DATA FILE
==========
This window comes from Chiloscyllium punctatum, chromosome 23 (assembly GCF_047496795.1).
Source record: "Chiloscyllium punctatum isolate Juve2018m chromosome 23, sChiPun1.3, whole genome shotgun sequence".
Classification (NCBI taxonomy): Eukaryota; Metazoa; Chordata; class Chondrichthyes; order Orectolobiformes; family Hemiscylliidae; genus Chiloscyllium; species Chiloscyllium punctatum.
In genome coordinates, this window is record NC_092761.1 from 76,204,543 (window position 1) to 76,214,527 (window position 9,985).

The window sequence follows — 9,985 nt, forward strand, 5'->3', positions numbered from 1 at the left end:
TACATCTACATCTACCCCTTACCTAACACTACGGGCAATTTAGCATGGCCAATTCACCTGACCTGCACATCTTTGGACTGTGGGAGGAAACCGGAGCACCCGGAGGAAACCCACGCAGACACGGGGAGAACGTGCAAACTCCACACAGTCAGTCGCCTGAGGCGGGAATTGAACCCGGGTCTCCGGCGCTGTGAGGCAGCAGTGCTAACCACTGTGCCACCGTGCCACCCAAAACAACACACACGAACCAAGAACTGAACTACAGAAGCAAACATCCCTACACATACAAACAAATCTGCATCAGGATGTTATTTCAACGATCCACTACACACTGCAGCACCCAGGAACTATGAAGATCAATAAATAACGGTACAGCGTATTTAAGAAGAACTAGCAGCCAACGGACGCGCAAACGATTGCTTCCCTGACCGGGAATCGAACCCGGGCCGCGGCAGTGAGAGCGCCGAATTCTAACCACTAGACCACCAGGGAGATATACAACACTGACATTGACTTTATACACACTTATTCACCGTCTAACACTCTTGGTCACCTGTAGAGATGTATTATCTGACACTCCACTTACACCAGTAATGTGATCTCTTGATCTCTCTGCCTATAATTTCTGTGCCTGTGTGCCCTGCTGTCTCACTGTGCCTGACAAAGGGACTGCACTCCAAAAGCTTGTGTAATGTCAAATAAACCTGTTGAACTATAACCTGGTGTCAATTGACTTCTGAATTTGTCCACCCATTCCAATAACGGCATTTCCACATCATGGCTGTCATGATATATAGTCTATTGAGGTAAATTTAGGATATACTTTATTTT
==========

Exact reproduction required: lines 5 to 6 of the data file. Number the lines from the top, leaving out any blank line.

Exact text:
The window sequence follows — 9,985 nt, forward strand, 5'->3', positions numbered from 1 at the left end:
TACATCTACATCTACCCCTTACCTAACACTACGGGCAATTTAGCATGGCCAATTCACCTGACCTGCACATCTTTGGACTGTGGGAGGAAACCGGAGCACCCGGAGGAAACCCACGCAGACACGGGGAGAACGTGCAAACTCCACACAGTCAGTCGCCTGAGGCGGGAATTGAACCCGGGTCTCCGGCGCTGTGAGGCAGCAGTGCTAACCACTGTGCCACCGTGCCACCCAAAACAACACACACGAACCAAGAACTGAACTACAGAAGCAAACATCCCTACACATACAAACAAATCTGCATCAGGATGTTATTTCAACGATCCACTACACACTGCAGCACCCAGGAACTATGAAGATCAATAAATAACGGTACAGCGTATTTAAGAAGAACTAGCAGCCAACGGACGCGCAAACGATTGCTTCCCTGACCGGGAATCGAACCCGGGCCGCGGCAGTGAGAGCGCCGAATTCTAACCACTAGACCACCAGGGAGATATACAACACTGACATTGACTTTATACACACTTATTCACCGTCTAACACTCTTGGTCACCTGTAGAGATGTATTATCTGACACTCCACTTACACCAGTAATGTGATCTCTTGATCTCTCTGCCTATAATTTCTGTGCCTGTGTGCCCTGCTGTCTCACTGTGCCTGACAAAGGGACTGCACTCCAAAAGCTTGTGTAATGTCAAATAAACCTGTTGAACTATAACCTGGTGTCAATTGACTTCTGAATTTGTCCACCCATTCCAATAACGGCATTTCCACATCATGGCTGTCATGATATATAGTCTATTGAGGTAAATTTAGGATATACTTTATTTT